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Future Sonics Atrio Earphones

I spend a lot of time in earphones, or should I say, they spend a lot of time in me. I've been on a lose-weight-slash-get-healthy kick for about nine months now. The dead of winter found me hardwired to what would otherwise be the mindless machinations of an elliptical machine that even a hamster would eventually find boring were it not for an iPod (for me, not sure how the hamster would feel). Now that the New England spring has sprung, I can get back to the more exhilarating activity of running America's roadways while under the influence of endorphins and my own personal soundtrack. I know running under the influence (of music) sounds dangerous as you forge ahead against traffic, but I've only been car tagged five times in hundreds of miles of jogging, and to be fair, two of those incidents were probably my fault.

Unlike the Shure and Etymotic earphones I've used (and abused) in the past, Future Sonics Atrio earphones use a single driver to reproduce all frequencies. With a claimed response from 18 Hz to 20 kHz, the proprietary MG5pro do produce the most prodigious bass of any earphones I've tried. If bass is all you're after, the Atrio is your EZ-Pass ticket to happiness. But there's much more at work here.

Timbre, something that's hard to get right with little drivers, seems to be very coherent and natural across the frequency bands. There is no tizziness here except at very high levels that have no business being reproduced anywhere near your delicate eardrums. The Atrio are very efficient, i.e. sensitive, and have no trouble being as (safely) loud as you want before pegging the needle on your portable music player.

I've noticed full range speakers that have extended bass also do a better job of setting up a believable soundstage all around. The Atrio have that ability as well. With your eyes shut (only on the elliptical, not on the road), the Atrio have a strong center image that's then evenly spread across the virtual soundstage. Most earphones tend to cluster the sound to the right or the left, but the Future Sonics Atrio seems to have overcome this limitation nicely. Another thing most earphones do is place their soundstage development directly between your left and right ear, imaginatively, where as the Atrio at times somehow manages to get the soundstage in front of you. Not as much as a pair speakers that stand twelve feet in front of me in my listening room, but still, they definitely project to the front. They have depth as well, front to back, the kind that would be useful if you listened to classical recordings in picking out the layering of the strings, horns and percussion.

Practical matters intrude here. The case work for each of the Atrios is very light plastic, but it is bulky. I used the technique of wrapping the chord over my ears and then inserting the buds. For the most part, they held well, but I found the silicone "pagoda" style inserts (all three sizes) didn't work particularly well for me, slipping out too often. I switched to the dense deformable foam variety I've generally avoided in the past because they tend get ripe pretty quick. Future Sonics includes two sizes, so try them both, compressing them with your fingers when inserting them, and they'll expand and tighten in place. Comparing their fit and ability to stay securely in place to the competition, I'd place them better than the Etymotics, but not as good as the Shure. So if you do a lot of sweating when you work out like I do, they'll loosen up, and on a few cases, I pulled the buds out and the foam didn't come along for the ride. Careful you don't push them in trying to pull them out!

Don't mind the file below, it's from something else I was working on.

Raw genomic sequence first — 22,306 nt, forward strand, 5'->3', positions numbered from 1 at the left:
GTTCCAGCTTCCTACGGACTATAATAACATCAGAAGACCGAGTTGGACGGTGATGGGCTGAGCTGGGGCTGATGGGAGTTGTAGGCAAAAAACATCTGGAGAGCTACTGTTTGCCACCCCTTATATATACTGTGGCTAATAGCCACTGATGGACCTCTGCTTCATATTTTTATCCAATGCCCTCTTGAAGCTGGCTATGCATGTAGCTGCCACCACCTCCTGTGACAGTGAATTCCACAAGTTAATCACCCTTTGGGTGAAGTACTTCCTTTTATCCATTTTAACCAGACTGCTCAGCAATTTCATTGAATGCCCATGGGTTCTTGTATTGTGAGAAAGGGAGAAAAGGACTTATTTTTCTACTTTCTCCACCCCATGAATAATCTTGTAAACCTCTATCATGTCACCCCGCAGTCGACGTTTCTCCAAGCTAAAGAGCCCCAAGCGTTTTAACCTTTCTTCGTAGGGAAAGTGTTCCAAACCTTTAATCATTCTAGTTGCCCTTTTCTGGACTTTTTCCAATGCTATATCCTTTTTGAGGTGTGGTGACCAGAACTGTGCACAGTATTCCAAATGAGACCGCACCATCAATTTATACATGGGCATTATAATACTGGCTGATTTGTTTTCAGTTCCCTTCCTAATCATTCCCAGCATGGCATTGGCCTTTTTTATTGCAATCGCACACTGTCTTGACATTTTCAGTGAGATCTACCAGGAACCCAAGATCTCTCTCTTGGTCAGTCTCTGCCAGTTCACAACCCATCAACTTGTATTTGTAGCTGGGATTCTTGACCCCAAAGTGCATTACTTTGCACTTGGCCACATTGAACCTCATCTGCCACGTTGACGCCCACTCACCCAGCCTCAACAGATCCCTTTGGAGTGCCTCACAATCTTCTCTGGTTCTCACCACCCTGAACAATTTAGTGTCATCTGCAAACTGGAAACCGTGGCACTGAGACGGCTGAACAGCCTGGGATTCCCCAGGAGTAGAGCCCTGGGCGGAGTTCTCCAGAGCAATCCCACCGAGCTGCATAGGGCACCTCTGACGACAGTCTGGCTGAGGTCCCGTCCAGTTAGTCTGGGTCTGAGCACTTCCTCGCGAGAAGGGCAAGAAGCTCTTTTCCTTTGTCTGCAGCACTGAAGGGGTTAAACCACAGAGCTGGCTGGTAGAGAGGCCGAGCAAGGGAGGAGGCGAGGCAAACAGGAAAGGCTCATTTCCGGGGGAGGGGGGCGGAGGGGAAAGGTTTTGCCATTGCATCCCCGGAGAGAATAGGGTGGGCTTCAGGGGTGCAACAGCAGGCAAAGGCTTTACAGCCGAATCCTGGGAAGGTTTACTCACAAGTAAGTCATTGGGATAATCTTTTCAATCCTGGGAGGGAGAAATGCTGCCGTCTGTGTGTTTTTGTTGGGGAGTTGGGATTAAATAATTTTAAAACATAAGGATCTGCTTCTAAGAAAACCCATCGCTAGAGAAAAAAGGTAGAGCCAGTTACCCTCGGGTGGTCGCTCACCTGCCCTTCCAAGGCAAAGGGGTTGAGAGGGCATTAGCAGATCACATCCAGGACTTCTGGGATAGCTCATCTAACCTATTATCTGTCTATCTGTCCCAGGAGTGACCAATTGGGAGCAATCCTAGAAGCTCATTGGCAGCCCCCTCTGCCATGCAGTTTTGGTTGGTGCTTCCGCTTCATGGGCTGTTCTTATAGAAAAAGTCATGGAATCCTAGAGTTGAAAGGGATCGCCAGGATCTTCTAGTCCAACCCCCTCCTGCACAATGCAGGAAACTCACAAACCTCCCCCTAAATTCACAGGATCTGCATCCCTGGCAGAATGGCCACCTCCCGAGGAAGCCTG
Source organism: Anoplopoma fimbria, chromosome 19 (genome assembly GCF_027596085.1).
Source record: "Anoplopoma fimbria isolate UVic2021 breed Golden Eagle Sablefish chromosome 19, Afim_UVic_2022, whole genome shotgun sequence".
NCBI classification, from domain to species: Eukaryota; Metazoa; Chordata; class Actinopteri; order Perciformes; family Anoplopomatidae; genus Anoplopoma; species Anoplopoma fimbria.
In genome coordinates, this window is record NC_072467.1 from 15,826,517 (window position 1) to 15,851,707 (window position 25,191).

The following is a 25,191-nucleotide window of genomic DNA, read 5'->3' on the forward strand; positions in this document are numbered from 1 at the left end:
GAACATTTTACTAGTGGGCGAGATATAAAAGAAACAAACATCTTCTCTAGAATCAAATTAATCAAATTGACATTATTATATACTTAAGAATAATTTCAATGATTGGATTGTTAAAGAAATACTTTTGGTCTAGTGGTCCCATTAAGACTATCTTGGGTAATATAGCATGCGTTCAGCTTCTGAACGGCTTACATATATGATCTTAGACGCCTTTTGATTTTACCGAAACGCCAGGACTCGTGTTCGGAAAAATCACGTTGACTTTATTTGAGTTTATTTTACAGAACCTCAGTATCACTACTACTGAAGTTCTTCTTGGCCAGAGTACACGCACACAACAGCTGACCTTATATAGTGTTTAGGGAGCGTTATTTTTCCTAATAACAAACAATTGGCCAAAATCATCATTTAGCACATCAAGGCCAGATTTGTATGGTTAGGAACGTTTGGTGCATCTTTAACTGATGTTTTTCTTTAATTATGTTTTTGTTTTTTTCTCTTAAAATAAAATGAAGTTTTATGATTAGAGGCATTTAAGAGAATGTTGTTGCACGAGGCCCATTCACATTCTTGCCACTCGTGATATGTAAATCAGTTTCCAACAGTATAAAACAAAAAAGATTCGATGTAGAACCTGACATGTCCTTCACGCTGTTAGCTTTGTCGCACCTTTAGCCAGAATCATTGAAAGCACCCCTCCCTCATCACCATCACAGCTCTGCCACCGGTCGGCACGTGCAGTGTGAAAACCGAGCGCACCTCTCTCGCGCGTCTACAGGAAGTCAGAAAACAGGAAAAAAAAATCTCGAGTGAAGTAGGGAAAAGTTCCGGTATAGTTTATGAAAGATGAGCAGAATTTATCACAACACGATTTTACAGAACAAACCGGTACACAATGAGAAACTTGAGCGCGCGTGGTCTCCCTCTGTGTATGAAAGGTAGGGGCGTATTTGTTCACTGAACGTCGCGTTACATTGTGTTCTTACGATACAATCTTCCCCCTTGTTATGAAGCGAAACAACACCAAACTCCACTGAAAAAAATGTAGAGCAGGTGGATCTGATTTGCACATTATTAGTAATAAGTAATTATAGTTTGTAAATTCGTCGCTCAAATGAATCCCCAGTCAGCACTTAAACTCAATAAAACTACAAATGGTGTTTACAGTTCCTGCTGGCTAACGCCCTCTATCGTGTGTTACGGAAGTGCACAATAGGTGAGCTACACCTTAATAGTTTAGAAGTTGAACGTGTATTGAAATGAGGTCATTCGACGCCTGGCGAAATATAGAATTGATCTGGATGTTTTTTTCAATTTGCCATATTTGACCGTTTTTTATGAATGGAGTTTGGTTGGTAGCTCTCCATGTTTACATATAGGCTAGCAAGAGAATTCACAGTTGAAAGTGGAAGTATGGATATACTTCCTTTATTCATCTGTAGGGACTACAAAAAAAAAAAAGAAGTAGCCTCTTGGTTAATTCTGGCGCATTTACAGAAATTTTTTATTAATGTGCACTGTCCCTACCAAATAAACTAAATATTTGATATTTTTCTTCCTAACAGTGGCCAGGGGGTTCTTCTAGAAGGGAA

The chord is the best, least microphonic of any I've tried. No chaffing noises as it works against your body, whether you are walking, running or hooked to a hamster wheel used to generate electricity. Seems like a little thing, and not even worthy of mention if all you're going to use these for are listening to music while sitting on a plane, but a noisy chord is an annoyance.

Of course, reliability – what can I say. Like all manufacturers, Future Sonics says the Atrio's shouldn't be exposed to moisture. If by moisture they mean the torrents of sweat that come pouring off my head almost precisely 1.18 miles into any run, then yes, I'm in violation of the manufacturer's recommendation. So be it. For $199, I still expect the Atrio's will give me a few years of trouble free service.

In case you've never heard of them, Future Sonics isn't some also ran that is jumping into the profitable earphone market. They've been making professional in-ear monitoring for musicians for years and you can even upgrade to custom inserts for your Atrio if you wish. They offer good sound isolation, comparable with other in-ear phones (with a claimed 26 db of ambient noise rejection), but custom fitting would probably give you the best results.

So if you've skipped down here for the verdict, the Atrio are definitely "two plugs up" providing texture and depth, a natural frequency response (not tilted up) and enough bass to satisfy when you're getting pumped up. I'd love to tell you more, but I've gotta run!

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